Love: The Difference Between Knowing and Knowing About

Today’s reflection is by Bondings 2.0 contributor Michaelangelo Allocca, whose brief bio can be found by clicking here.

Today’s liturgical readings for the Fourth Sunday in Ordinary Time can be found here.

Good news, bad news: when asked to write a reflection about this Sunday’s readings, I looked at the lectionary and said, “Great, the 1 Corinthians ‘love passage,’ what an excellent thing to write about!” That thought lasted about ten seconds, when it was replaced by “What is there NEW to say about one of the most well-known readings in the entire Bible? And what to say about it that relates to LGBTQ issues, without conflating ‘love’ and ‘sex’?” 

Fortunately, I’ve learned in such cases to elbow ego out of the way, read, pray, and listen to the Spirit. As I meditated on the Corinthians passage with the other readings for today, I learned this: love is intimately connected with knowledge; hate and prejudice most often arise from ignorance, or distortions of “knowledge.”

In today’s gospel, we see Jesus rejected – a mild way of saying they tried to kill him –  by those who should be throwing a ticker-tape parade for the hometown boy made good. Though it is early in Jesus’ ministry, Luke told us shortly before this story that “news of him spread throughout the whole region. He taught in their synagogues and was praised by all.” (Lk 4:14-15) The stage is set for a good reaction from his neighbors, his reputation having preceded him, and at least some “spoke highly of him and were amazed at the gracious words that came from his mouth.” (4:22)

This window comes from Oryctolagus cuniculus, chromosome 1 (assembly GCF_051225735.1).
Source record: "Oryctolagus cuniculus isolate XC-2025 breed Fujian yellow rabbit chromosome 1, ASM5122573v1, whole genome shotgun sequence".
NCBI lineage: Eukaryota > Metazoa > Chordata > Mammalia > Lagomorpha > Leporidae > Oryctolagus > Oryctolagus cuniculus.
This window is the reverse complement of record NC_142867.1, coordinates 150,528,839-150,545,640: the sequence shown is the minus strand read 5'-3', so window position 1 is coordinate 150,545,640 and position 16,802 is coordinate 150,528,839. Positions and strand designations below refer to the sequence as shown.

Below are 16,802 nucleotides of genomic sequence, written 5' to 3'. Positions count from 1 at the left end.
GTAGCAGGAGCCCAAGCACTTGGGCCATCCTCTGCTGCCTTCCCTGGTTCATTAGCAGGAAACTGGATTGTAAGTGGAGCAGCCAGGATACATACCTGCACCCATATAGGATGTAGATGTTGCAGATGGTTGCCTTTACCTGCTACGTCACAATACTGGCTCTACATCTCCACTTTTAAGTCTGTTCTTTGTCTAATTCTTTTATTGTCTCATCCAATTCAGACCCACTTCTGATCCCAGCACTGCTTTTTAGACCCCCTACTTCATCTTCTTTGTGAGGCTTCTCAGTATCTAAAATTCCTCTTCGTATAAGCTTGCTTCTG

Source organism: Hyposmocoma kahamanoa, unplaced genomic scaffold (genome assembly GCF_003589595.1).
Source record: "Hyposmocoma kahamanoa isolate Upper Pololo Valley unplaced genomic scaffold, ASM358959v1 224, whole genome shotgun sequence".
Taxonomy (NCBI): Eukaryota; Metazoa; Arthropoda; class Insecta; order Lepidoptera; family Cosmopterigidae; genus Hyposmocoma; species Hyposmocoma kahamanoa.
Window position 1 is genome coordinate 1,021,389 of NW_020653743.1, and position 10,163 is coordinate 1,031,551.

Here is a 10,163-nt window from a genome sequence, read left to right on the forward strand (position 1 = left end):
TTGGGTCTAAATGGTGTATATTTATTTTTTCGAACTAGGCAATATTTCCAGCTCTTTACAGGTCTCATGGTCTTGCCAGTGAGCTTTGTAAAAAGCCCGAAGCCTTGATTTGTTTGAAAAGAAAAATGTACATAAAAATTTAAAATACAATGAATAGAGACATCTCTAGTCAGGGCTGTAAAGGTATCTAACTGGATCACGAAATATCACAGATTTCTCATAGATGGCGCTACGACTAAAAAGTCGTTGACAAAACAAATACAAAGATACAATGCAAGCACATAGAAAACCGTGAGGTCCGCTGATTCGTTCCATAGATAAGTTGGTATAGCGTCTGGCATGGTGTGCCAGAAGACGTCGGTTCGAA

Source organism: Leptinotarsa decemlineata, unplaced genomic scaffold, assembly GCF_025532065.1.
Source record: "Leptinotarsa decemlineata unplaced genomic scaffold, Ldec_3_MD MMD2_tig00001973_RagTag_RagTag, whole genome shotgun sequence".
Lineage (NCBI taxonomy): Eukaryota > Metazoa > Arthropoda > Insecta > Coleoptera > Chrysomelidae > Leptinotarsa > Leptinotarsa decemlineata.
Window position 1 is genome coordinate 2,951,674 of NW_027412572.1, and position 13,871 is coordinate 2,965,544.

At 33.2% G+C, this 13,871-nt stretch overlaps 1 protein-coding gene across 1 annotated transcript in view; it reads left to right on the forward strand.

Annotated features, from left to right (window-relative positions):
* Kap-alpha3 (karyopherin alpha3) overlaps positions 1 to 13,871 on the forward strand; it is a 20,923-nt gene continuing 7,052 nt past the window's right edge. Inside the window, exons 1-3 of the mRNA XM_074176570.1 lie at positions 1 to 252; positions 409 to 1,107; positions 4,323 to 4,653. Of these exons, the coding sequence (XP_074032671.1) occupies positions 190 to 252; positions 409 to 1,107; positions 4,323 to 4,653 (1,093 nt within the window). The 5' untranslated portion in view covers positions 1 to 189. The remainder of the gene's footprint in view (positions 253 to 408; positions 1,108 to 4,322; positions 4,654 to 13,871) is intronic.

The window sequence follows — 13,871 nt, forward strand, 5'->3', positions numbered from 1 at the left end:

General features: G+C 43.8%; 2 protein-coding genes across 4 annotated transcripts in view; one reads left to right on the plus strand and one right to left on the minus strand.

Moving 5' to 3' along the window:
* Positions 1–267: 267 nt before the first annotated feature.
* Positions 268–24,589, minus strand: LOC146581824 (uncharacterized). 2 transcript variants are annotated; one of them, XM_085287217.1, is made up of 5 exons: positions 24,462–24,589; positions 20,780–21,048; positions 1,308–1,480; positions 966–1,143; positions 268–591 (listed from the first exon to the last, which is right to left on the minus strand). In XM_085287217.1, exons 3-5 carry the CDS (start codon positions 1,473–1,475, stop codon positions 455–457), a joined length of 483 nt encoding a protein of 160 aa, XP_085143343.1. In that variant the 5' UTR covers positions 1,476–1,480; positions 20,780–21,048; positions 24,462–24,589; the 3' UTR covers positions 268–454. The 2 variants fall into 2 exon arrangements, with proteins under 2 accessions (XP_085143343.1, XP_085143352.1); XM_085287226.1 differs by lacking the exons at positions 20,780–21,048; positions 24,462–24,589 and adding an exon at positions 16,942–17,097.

But then the drama begins, oddly, not with anyone objecting to the audacity of declaring himself the fulfillment of prophecy (as he did at the start of today’s reading, with “Today this scripture is fulfilled in your hearing”). Tellingly, the objection Luke quotes is, “Isn’t this the son of Joseph?” Meaning, “we know this guy” – or at least they think they do. This is an example of what I have called distorted knowledge: the idea that you can sum up a person’s entire being by saying “we know where he was raised, just a little down the road from here, and who his relatives are, and how he grew up; he’s no prophet or scripture scholar!” And when this distorted knowledge is exploded, it creates confusion and uncertainty, which breed fear, and then hostility.

The other readings show what true knowledge is, the kind tied directly to love. God tells Jeremiah, “Before I formed you in the womb I knew you.” This is not the kind of “knowledge” the Nazarenes think they have of Jesus. The Hebrew verb used implies intimate, direct contact, and also can mean sexual union. When English translations of the Bible say “knew” to mean “had sex with,” it isn’t a euphemism: it is actually a reflection of this Hebrew word which can mean both things. The way God knew Jeremiah – knows all of us – is the way we know someone with whom we have maintained intimate physical contact, for a long time.